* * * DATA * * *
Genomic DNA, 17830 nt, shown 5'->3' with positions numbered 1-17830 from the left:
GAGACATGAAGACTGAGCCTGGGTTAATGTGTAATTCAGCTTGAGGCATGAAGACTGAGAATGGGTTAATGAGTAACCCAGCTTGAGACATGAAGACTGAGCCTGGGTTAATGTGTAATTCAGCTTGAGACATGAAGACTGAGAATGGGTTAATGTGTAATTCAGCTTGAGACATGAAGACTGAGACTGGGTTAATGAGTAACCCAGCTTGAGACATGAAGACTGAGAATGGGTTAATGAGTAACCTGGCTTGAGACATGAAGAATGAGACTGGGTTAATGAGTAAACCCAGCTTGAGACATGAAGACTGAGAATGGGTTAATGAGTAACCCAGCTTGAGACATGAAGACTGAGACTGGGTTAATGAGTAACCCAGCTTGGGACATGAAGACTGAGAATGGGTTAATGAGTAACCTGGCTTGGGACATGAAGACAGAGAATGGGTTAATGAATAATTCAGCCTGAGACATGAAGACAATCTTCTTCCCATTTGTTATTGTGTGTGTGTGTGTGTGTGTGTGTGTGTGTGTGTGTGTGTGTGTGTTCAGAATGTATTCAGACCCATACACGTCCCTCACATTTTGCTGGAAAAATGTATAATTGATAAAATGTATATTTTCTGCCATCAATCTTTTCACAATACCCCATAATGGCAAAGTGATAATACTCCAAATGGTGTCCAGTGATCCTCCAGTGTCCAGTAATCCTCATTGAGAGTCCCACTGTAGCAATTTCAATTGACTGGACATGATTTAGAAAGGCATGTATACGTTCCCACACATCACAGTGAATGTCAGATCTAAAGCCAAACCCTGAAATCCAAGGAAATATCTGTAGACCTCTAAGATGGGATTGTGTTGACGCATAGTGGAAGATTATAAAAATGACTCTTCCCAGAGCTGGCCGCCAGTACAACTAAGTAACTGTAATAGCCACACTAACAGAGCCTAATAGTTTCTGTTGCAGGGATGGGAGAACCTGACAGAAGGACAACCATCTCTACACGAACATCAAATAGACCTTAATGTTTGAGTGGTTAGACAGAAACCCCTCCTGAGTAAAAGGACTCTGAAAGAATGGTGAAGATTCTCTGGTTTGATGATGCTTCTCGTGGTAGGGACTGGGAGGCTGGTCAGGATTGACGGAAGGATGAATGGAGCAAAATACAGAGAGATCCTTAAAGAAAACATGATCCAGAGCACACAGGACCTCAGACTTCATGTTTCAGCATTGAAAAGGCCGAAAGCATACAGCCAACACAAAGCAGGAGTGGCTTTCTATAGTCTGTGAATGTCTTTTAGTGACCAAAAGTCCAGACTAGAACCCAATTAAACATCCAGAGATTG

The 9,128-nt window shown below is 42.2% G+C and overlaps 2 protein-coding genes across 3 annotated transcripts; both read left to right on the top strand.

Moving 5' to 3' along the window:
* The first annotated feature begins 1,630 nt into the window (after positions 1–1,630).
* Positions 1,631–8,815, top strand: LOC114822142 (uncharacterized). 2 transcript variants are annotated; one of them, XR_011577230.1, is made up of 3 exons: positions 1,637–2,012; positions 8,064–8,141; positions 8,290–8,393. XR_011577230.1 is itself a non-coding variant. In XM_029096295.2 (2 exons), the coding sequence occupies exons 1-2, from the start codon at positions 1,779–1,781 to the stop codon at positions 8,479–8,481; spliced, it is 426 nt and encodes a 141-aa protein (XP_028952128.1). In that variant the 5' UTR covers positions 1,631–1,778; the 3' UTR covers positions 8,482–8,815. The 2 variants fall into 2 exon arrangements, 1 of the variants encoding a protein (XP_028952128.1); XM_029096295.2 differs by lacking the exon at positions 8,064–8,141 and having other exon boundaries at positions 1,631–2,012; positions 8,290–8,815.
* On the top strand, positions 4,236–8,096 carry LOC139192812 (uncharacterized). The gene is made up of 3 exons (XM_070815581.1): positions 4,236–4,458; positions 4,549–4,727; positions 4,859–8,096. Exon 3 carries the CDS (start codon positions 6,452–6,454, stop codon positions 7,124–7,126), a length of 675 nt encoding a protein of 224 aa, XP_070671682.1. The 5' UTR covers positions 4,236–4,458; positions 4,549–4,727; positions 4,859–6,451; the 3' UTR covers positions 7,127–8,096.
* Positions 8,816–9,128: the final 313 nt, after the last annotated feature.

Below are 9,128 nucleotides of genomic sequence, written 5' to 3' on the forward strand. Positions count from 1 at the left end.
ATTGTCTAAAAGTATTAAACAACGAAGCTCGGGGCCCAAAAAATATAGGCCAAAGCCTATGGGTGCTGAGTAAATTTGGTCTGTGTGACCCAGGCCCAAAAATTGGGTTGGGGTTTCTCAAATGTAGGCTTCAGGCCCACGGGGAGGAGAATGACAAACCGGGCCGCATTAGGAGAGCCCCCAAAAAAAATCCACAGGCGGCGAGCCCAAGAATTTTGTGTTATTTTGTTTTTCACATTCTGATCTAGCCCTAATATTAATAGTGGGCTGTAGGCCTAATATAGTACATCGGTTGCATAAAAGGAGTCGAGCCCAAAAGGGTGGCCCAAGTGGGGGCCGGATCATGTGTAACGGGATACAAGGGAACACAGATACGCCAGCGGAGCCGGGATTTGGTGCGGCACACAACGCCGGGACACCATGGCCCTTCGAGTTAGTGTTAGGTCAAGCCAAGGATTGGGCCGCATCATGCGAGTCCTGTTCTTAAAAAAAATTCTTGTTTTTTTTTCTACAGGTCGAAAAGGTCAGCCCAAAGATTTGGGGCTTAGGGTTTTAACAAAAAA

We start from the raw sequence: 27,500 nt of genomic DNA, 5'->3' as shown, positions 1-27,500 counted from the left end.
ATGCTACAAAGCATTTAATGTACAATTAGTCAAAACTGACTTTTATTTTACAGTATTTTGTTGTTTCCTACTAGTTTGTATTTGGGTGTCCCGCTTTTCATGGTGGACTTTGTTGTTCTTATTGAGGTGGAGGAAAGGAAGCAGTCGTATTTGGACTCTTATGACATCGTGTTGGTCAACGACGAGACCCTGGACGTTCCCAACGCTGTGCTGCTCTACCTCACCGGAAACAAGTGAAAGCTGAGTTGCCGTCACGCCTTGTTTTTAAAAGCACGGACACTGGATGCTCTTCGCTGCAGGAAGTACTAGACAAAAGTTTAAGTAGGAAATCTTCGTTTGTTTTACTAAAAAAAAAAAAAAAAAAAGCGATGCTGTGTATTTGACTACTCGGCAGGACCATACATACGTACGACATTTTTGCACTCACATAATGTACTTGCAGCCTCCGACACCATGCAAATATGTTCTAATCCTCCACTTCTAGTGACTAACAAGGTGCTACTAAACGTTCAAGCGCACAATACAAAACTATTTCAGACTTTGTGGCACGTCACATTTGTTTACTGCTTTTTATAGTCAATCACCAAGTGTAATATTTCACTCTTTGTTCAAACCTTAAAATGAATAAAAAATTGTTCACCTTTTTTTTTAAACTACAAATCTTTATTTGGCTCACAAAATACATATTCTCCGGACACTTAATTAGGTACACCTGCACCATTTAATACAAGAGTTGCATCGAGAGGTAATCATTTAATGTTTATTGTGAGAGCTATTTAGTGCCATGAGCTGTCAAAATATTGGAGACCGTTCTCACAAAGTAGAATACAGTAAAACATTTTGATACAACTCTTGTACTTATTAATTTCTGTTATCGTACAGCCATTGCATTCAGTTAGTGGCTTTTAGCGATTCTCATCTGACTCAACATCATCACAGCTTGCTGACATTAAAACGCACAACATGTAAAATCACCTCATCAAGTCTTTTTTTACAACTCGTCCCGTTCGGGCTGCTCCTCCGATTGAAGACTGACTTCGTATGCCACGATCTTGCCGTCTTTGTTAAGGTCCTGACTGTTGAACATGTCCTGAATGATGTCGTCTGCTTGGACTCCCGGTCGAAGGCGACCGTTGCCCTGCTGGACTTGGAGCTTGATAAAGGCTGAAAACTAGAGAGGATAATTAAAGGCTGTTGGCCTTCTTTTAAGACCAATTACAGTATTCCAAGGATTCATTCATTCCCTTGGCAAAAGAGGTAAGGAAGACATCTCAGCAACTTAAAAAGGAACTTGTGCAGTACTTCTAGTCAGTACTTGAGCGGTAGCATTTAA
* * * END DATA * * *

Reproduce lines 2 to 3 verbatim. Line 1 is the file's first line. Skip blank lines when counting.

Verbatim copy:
GAGACATGAAGACTGAGCCTGGGTTAATGTGTAATTCAGCTTGAGGCATGAAGACTGAGAATGGGTTAATGAGTAACCCAGCTTGAGACATGAAGACTGAGCCTGGGTTAATGTGTAATTCAGCTTGAGACATGAAGACTGAGAATGGGTTAATGTGTAATTCAGCTTGAGACATGAAGACTGAGACTGGGTTAATGAGTAACCCAGCTTGAGACATGAAGACTGAGAATGGGTTAATGAGTAACCTGGCTTGAGACATGAAGAATGAGACTGGGTTAATGAGTAAACCCAGCTTGAGACATGAAGACTGAGAATGGGTTAATGAGTAACCCAGCTTGAGACATGAAGACTGAGACTGGGTTAATGAGTAACCCAGCTTGGGACATGAAGACTGAGAATGGGTTAATGAGTAACCTGGCTTGGGACATGAAGACAGAGAATGGGTTAATGAATAATTCAGCCTGAGACATGAAGACAATCTTCTTCCCATTTGTTATTGTGTGTGTGTGTGTGTGTGTGTGTGTGTGTGTGTGTGTGTGTGTGTTCAGAATGTATTCAGACCCATACACGTCCCTCACATTTTGCTGGAAAAATGTATAATTGATAAAATGTATATTTTCTGCCATCAATCTTTTCACAATACCCCATAATGGCAAAGTGATAATACTCCAAATGGTGTCCAGTGATCCTCCAGTGTCCAGTAATCCTCATTGAGAGTCCCACTGTAGCAATTTCAATTGACTGGACATGATTTAGAAAGGCATGTATACGTTCCCACACATCACAGTGAATGTCAGATCTAAAGCCAAACCCTGAAATCCAAGGAAATATCTGTAGACCTCTAAGATGGGATTGTGTTGACGCATAGTGGAAGATTATAAAAATGACTCTTCCCAGAGCTGGCCGCCAGTACAACTAAGTAACTGTAATAGCCACACTAACAGAGCCTAATAGTTTCTGTTGCAGGGATGGGAGAACCTGACAGAAGGACAACCATCTCTACACGAACATCAAATAGACCTTAATGTTTGAGTGGTTAGACAGAAACCCCTCCTGAGTAAAAGGACTCTGAAAGAATGGTGAAGATTCTCTGGTTTGATGATGCTTCTCGTGGTAGGGACTGGGAGGCTGGTCAGGATTGACGGAAGGATGAATGGAGCAAAATACAGAGAGATCCTTAAAGAAAACATGATCCAGAGCACACAGGACCTCAGACTTCATGTTTCAGCATTGAAAAGGCCGAAAGCATACAGCCAACACAAAGCAGGAGTGGCTTTCTATAGTCTGTGAATGTCTTTTAGTGACCAAAAGTCCAGACTAGAACCCAATTAAACATCCAGAGATTG

The 9,128-nt window shown below is 42.2% G+C and overlaps 2 protein-coding genes across 3 annotated transcripts; both read left to right on the top strand.